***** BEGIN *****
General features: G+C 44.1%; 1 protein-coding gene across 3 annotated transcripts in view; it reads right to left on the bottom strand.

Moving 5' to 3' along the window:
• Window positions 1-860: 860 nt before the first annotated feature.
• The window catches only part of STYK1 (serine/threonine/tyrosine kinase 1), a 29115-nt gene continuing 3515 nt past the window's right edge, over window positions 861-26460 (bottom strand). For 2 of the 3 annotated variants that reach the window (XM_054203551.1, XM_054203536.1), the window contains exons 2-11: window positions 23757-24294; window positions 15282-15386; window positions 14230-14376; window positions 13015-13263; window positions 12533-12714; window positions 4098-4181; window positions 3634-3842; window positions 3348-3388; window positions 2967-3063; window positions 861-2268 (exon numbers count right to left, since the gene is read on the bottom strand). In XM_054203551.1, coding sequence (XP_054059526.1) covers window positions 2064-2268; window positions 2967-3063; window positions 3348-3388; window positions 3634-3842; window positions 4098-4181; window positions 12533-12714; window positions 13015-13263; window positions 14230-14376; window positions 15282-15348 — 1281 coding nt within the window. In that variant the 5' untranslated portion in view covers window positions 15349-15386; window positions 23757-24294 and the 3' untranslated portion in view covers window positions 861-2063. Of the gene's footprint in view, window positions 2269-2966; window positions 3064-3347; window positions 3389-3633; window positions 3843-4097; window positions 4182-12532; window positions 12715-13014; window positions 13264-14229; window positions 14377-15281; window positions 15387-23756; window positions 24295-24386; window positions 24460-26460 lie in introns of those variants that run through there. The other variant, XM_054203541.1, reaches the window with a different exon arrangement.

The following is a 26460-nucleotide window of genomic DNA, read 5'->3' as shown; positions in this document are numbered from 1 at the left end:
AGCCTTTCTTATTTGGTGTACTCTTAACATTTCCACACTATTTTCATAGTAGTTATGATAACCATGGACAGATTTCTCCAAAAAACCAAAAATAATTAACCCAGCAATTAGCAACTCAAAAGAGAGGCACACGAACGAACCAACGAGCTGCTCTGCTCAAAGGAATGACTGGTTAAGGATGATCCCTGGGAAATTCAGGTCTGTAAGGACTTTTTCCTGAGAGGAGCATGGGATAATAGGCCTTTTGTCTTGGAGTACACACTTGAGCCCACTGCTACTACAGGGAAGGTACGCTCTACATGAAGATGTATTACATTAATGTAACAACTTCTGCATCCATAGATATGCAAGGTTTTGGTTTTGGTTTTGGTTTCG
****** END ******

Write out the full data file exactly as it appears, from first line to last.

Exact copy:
General features: G+C 44.1%; 1 protein-coding gene across 3 annotated transcripts in view; it reads right to left on the bottom strand.

Moving 5' to 3' along the window:
• Window positions 1-860: 860 nt before the first annotated feature.
• The window catches only part of STYK1 (serine/threonine/tyrosine kinase 1), a 29115-nt gene continuing 3515 nt past the window's right edge, over window positions 861-26460 (bottom strand). For 2 of the 3 annotated variants that reach the window (XM_054203551.1, XM_054203536.1), the window contains exons 2-11: window positions 23757-24294; window positions 15282-15386; window positions 14230-14376; window positions 13015-13263; window positions 12533-12714; window positions 4098-4181; window positions 3634-3842; window positions 3348-3388; window positions 2967-3063; window positions 861-2268 (exon numbers count right to left, since the gene is read on the bottom strand). In XM_054203551.1, coding sequence (XP_054059526.1) covers window positions 2064-2268; window positions 2967-3063; window positions 3348-3388; window positions 3634-3842; window positions 4098-4181; window positions 12533-12714; window positions 13015-13263; window positions 14230-14376; window positions 15282-15348 — 1281 coding nt within the window. In that variant the 5' untranslated portion in view covers window positions 15349-15386; window positions 23757-24294 and the 3' untranslated portion in view covers window positions 861-2063. Of the gene's footprint in view, window positions 2269-2966; window positions 3064-3347; window positions 3389-3633; window positions 3843-4097; window positions 4182-12532; window positions 12715-13014; window positions 13264-14229; window positions 14377-15281; window positions 15387-23756; window positions 24295-24386; window positions 24460-26460 lie in introns of those variants that run through there. The other variant, XM_054203541.1, reaches the window with a different exon arrangement.

The following is a 26460-nucleotide window of genomic DNA, read 5'->3' as shown; positions in this document are numbered from 1 at the left end:
AGCCTTTCTTATTTGGTGTACTCTTAACATTTCCACACTATTTTCATAGTAGTTATGATAACCATGGACAGATTTCTCCAAAAAACCAAAAATAATTAACCCAGCAATTAGCAACTCAAAAGAGAGGCACACGAACGAACCAACGAGCTGCTCTGCTCAAAGGAATGACTGGTTAAGGATGATCCCTGGGAAATTCAGGTCTGTAAGGACTTTTTCCTGAGAGGAGCATGGGATAATAGGCCTTTTGTCTTGGAGTACACACTTGAGCCCACTGCTACTACAGGGAAGGTACGCTCTACATGAAGATGTATTACATTAATGTAACAACTTCTGCATCCATAGATATGCAAGGTTTTGGTTTTGGTTTTGGTTTCG